Emphasis on “Pacification” Raises Concern in Venezuela

David Smilde and Hugo Pérez Hernáiz

The Venezuelan government is set to announce its new Pacification plan today. Maduro originally announced that the government would be developing a plan de pacificación in the wake of the Monica Spear murder. In December, before the Spear case, Maduro had already announced that he was working on an “enabling law for the pacification of Venezuela.”

Rodriguez Torres has announced that the new plan will absorb the previous Full Life Venezuela Mission. He did not however mention if the new plan will also incorporate the Plan Patria Segura which included the use of military personal for citizen’s security.  

Development of the plan has come in tandem with consultations with mayors and governors nationwide. Interior Minister Rodriguez Torres has been meeting with State governors and city mayors, including opposition governors such Capriles, governor of Miranda State.

These security meetings have been the scene of well publicized handshakes between opposition leader Capriles and Maduro, Rodriguez Torres, and PSUV Mayor of Caracas Jorge Rodriguez. Criticized by opposition supporters for attending these meetings, Capriles argued that “we will work and meet with whoever we need to because security is a sacred issue. Violence does not care for your party affiliation. This problem is the responsibility of the central government, but we are here to collaborate and to be proactive so we can overcome this crisis…We have witnessed the Minister of Interior and Justice’s disposition and we hope it can produce good results.”

Nevertheless the term “pacification” has raised alarms among human rights activists.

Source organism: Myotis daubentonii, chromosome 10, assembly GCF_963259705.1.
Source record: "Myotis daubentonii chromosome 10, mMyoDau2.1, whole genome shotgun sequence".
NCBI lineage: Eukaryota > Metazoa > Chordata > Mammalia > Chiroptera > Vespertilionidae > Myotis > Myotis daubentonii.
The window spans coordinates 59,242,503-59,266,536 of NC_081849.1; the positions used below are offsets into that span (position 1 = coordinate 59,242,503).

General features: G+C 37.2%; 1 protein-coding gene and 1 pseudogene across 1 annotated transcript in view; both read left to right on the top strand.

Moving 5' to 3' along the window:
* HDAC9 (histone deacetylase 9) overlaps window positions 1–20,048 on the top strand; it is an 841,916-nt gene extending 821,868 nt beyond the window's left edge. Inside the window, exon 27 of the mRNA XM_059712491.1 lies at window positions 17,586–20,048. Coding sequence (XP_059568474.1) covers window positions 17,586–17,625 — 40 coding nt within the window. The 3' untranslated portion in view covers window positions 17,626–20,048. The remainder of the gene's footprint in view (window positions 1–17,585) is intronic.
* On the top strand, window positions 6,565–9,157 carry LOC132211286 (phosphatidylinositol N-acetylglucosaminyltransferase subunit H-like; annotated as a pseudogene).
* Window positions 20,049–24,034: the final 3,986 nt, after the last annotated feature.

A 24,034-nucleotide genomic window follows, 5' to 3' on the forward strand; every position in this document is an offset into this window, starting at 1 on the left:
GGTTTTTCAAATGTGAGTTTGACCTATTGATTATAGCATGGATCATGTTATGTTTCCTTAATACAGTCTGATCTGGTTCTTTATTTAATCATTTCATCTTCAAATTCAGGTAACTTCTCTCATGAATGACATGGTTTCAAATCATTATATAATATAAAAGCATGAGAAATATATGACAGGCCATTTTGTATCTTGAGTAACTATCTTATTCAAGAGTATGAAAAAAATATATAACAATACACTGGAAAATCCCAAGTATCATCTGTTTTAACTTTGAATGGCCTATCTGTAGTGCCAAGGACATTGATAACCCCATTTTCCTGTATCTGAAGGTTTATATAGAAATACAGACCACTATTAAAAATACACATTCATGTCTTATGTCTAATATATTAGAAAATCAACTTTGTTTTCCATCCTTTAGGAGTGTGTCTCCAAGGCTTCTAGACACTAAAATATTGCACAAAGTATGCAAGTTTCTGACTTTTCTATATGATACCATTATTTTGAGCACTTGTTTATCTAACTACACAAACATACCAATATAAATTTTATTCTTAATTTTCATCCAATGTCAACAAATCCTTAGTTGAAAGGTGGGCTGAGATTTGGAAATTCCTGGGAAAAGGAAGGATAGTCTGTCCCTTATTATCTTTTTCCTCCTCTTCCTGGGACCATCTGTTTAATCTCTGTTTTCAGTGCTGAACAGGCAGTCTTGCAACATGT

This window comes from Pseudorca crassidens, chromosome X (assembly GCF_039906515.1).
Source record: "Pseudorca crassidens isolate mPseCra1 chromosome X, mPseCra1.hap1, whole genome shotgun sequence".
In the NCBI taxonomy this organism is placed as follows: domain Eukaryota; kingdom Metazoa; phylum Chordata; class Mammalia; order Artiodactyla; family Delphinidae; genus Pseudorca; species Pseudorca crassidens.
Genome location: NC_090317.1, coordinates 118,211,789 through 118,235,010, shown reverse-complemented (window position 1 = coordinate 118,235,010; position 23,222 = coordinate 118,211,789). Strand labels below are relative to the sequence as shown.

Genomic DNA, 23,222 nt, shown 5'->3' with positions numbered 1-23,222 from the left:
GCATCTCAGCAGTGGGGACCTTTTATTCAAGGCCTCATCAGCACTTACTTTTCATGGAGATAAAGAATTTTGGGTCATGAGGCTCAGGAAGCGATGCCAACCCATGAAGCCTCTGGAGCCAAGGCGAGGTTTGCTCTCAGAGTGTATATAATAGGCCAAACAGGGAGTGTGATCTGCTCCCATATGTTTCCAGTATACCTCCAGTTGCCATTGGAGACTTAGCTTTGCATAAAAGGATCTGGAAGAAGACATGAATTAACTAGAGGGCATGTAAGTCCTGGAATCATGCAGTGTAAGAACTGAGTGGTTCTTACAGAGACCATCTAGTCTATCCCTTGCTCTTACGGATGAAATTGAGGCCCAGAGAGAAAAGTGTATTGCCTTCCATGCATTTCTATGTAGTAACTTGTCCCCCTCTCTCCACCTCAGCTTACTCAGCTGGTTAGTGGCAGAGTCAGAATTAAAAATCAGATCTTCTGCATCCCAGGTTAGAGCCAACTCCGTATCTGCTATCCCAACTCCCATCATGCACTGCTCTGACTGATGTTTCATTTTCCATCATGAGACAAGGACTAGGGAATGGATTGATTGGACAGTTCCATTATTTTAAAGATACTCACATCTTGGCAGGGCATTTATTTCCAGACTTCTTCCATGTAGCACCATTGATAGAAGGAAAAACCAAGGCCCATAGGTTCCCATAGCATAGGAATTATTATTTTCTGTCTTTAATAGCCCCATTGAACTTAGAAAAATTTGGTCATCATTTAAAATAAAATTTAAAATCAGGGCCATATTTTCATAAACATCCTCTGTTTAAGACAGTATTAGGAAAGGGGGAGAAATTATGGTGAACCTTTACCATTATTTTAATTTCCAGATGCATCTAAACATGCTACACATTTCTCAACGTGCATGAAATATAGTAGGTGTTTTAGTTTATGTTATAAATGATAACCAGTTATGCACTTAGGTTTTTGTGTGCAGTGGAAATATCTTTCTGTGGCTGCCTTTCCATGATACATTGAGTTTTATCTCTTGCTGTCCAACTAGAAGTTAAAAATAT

Rafael Uzcátegui of PROVEA has warned about the militaristic history of the term, arguing it reflects the war like mentality already present in the Plan Patria Segura: “Of all the terms that could have been chosen [by the government] to define its [security] policy, this is the most unfortunate. To speak of ‘pacification’ responds to a military logic: it means to define a physical space where there is a group of people that you need to exterminate physically or socially.”

Criminologist  and human rights activist Andrés Antillano also worries that the term “pacification” supposes an open conflict “such as the one in Central America 30 years ago.” He says “we need to be clear that violence in Venezuela does not primarily come from armed groups…Violence in Venezuela is primarily carried out by excluded youth.”

Indeed, while nobody is against the idea of “peace,” the term “pacification” has a disturbing history. Historian James Dunkerly points out that the term was originally used in Europe in the Fifteenth Century “at a time of civil war and conquest, for which it was quite frequently employed as a euphemism.”

It was frequently used in reference to the Spanish conquest of the Americas, France’s efforts to suppress local rebellions in colonial Algeria throughout the 19th and 20th Century, Nazi Germany’s efforts to control resistance in Poland, South Vietnam’s counterinsurgency efforts, as well as efforts to overcome civil wars in Central America in the 1980s.

The closest and most recent use of the term, of course, is a plan for addressing violence in the favelas of Rio de Janeiro since 2008. The plan called first for the intervention of militarized Police Special Operations Battalions (BOPE) which would go into a particular favela to rid it of criminals. Then the community was to be occupied by Pacification Police Units (UPP), a civil police force accompanied by a series of social services.

While the plan seems to have reduced violence in the areas in which it is implemented, recent analyses (here and here) question its sustainability and suggest it might have simply pushed crime into other areas or other modalities.

Of course vocabulary is not destiny and it is the content of the plan that will determine its impact. But the increasing role of the military in citizen security in the past year, as well as the government’s portrayal of this week’s protests as a far-reaching conspiracy, raise concern that “pacification” could justify a further militarization of Venezuelan society.